Throughout the years, Mulberry’s blend of Somerset’s countryside style and London’s city chic has been influenced by collaborations with fashion’s elite, including Luella Bartley, Giles Deacon, Stuart Vevers, Alexa Chung and Cara Delevingne.
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Harry Pearce explains why he decided to make a poster out of his own blood.
I was recently asked to create a poster for the ‘Questioning the Bomb’ exhibition launching at the Art Gallery of Maryland in the US this September.
The exhibition marks 70 years since the twin nuclear bombing of Hiroshima and Nagasaki in 1945, a moment that still resonates as one of the most shocking in human history.
The visual idea and the line came simultaneously. I was looking at ink drops underwater, for a completely different project, and when I turned the picture upside down I saw the mushroom cloud.
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The Marbella Club is the blueprint for the modern beach resort. It has been a meeting place for the international jet set for the past 60 years, hosting everyone from Sean Connery to Audrey Hepburn, the Duke of Windsor and The Rolling Stones.
To coincide with the Marbella Club’s sixtieth birthday and a major refurbishment project, John Rushworth and team have created a new visual identity, which expresses the style that has made the hotel an enduring success.
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In 2013 Pentagram’s Austin office created World Wildlife, the new flagship publication for World Wildlife Fund (WWF) based in Washington DC. WWF—the group with the iconic panda logo—is the world’s leading conservation organization. WWF works in 100 countries and is supported by 1.2 million members in the United States and close to 5 million around the world. WWF’s unique way of working combines global reach with a foundation in science, involves action at every level from local to international, and ensures the delivery of innovative solutions that meet the needs of both people and nature.
Now partner DJ Stout and designer Kristen Keiser in Pentagram’s Austin office have redesigned WWF’s gift catalog, WWF’s annual fundraising effort. In addition to gifts like T-shirts and tote bags, WWF supporters are given the opportunity to make symbolic adoptions of wildlife around the world, and based on the level of their donations receive a formal adoption certificate, a species spotlight card, a full-color photo and a soft plush representation of the animal, or animals, they care about. The donations generated by the catalog are used in general support of WWF’s conservation efforts around the world. So far the Winter 2014-2015 gift catalog has increased sales by 10 percent.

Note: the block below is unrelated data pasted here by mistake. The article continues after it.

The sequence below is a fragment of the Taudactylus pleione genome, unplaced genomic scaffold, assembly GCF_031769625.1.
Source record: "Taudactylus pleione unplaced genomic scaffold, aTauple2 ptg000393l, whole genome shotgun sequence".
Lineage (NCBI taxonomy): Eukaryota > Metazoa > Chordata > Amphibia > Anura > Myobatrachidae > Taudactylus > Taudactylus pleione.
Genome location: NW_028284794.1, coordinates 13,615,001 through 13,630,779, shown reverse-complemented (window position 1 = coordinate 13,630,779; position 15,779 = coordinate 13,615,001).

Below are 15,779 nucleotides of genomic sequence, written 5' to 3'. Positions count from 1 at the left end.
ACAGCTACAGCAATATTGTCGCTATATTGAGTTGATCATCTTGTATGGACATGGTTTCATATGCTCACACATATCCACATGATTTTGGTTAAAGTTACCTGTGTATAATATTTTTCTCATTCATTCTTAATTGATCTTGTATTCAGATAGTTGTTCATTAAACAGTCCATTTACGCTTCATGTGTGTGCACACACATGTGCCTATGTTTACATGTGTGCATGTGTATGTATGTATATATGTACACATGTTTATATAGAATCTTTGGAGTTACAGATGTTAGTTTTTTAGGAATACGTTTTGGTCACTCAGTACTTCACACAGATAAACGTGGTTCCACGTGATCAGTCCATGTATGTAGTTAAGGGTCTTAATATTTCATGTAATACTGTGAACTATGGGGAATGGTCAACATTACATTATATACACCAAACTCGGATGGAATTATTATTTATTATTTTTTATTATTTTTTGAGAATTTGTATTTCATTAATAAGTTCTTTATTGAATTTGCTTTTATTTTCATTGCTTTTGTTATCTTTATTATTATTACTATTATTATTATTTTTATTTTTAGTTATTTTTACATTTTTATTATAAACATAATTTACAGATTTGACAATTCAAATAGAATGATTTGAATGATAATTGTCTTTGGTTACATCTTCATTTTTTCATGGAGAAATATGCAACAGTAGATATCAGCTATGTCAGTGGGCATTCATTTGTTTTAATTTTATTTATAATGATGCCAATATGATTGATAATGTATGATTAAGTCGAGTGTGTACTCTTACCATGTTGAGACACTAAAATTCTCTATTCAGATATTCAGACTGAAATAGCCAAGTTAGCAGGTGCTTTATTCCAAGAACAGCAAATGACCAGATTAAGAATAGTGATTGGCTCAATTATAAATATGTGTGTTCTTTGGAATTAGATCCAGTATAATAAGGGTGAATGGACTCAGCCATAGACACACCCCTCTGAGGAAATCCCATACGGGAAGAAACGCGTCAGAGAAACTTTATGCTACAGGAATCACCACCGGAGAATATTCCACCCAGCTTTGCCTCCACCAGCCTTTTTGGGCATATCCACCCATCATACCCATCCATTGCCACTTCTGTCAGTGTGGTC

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Great protests need great placards. They are an essential part of direct action, hoisted by modern-day standard bearers, proclaiming a stance to the world. But all too often their messages are lost in the throng, amongst earnest messaging and scrawled angst.
For the People’s Climate March in London last Saturday, Naresh Ramchandani and team created a unique set of placards that would be able to stand out from the rest. They needed to reflect how social media has altered protest, allowing dissent to take place online as well as on the streets.
Continue reading “Earthmojis: Protest Placards for the World”
Opening titles for “Unbreakable Kimmy Schmidt,” the new Netflix comedy from “30 Rock” creators Tina Fey and Robert Carlock.
In the extremely funny “Unbreakable Kimmy Schmidt,” the new comedy from “30 Rock” creators Tina Fey and Robert Carlock, the titular heroine is rescued from a doomsday cult after 15 years of living underground and must use her irrepressibly cheery spirit to navigate contemporary New York. Pentagram’s Emily Oberman and her team have designed the identity and opening titles for the show, which debuts today on Netflix.
Played by Ellie Kemper (Erin on “The Office”), Kimmy is the living embodiment of spunk (and normally we hate spunk), a fish-out-of-water who is naïve and sheltered but blissfully well-equipped to deal with any situation, usually with hilarious results. Oberman’s ebullient graphics echo Kimmy’s sunny disposition with bold typography, a bright tween-age color palette, and a generous sprinkling of fairy dust. For the opening titles, the designers collaborated with “songify” artists the Gregory Brothers, who brought their special magic to a beyond-catchy theme song, written by composer Jeff Richmond, and who also created an extended viral-video version of the song.
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Each year, the Buffalo/Western New York chapter of the American Institute of Architects presents awards to honor excellence in architectural design. We are proud to announce that Pentagram partner Lorenzo Apicella’s design for the One M&T Plaza Entrance Pavilion has received one of three Honor Awards in the 2014 AIA Buffalo/WNY Design Awards program.